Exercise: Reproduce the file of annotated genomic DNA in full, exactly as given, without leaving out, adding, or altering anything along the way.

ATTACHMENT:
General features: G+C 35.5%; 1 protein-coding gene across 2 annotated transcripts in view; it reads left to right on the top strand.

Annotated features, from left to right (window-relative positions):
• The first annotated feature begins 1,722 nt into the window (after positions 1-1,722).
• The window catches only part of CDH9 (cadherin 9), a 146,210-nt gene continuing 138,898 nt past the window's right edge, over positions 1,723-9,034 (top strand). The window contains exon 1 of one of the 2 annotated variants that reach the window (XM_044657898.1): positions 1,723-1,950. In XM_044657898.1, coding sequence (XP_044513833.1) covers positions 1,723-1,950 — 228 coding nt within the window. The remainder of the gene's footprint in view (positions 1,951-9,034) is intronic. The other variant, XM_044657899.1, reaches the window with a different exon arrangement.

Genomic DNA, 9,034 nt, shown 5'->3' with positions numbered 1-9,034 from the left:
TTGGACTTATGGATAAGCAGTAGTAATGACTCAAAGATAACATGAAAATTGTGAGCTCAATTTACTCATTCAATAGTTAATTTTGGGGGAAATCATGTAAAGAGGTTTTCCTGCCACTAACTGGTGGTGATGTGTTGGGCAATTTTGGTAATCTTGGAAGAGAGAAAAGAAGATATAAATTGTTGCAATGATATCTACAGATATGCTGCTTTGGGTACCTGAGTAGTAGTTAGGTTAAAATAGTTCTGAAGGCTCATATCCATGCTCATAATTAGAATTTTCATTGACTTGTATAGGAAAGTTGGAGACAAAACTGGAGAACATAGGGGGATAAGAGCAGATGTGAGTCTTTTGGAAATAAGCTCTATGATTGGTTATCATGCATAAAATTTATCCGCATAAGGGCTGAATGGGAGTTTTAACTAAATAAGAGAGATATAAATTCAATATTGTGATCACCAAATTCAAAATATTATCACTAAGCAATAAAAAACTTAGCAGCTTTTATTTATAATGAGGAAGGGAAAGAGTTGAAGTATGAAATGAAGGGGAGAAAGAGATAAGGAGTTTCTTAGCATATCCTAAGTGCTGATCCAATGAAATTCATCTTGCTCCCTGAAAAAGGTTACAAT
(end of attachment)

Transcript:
General features: G+C 35.5%; 1 protein-coding gene across 2 annotated transcripts in view; it reads left to right on the top strand.

Annotated features, from left to right (window-relative positions):
• The first annotated feature begins 1,722 nt into the window (after positions 1-1,722).
• The window catches only part of CDH9 (cadherin 9), a 146,210-nt gene continuing 138,898 nt past the window's right edge, over positions 1,723-9,034 (top strand). The window contains exon 1 of one of the 2 annotated variants that reach the window (XM_044657898.1): positions 1,723-1,950. In XM_044657898.1, coding sequence (XP_044513833.1) covers positions 1,723-1,950 — 228 coding nt within the window. The remainder of the gene's footprint in view (positions 1,951-9,034) is intronic. The other variant, XM_044657899.1, reaches the window with a different exon arrangement.

Genomic DNA, 9,034 nt, shown 5'->3' with positions numbered 1-9,034 from the left:
TTGGACTTATGGATAAGCAGTAGTAATGACTCAAAGATAACATGAAAATTGTGAGCTCAATTTACTCATTCAATAGTTAATTTTGGGGGAAATCATGTAAAGAGGTTTTCCTGCCACTAACTGGTGGTGATGTGTTGGGCAATTTTGGTAATCTTGGAAGAGAGAAAAGAAGATATAAATTGTTGCAATGATATCTACAGATATGCTGCTTTGGGTACCTGAGTAGTAGTTAGGTTAAAATAGTTCTGAAGGCTCATATCCATGCTCATAATTAGAATTTTCATTGACTTGTATAGGAAAGTTGGAGACAAAACTGGAGAACATAGGGGGATAAGAGCAGATGTGAGTCTTTTGGAAATAAGCTCTATGATTGGTTATCATGCATAAAATTTATCCGCATAAGGGCTGAATGGGAGTTTTAACTAAATAAGAGAGATATAAATTCAATATTGTGATCACCAAATTCAAAATATTATCACTAAGCAATAAAAAACTTAGCAGCTTTTATTTATAATGAGGAAGGGAAAGAGTTGAAGTATGAAATGAAGGGGAGAAAGAGATAAGGAGTTTCTTAGCATATCCTAAGTGCTGATCCAATGAAATTCATCTTGCTCCCTGAAAAAGGTTACAAT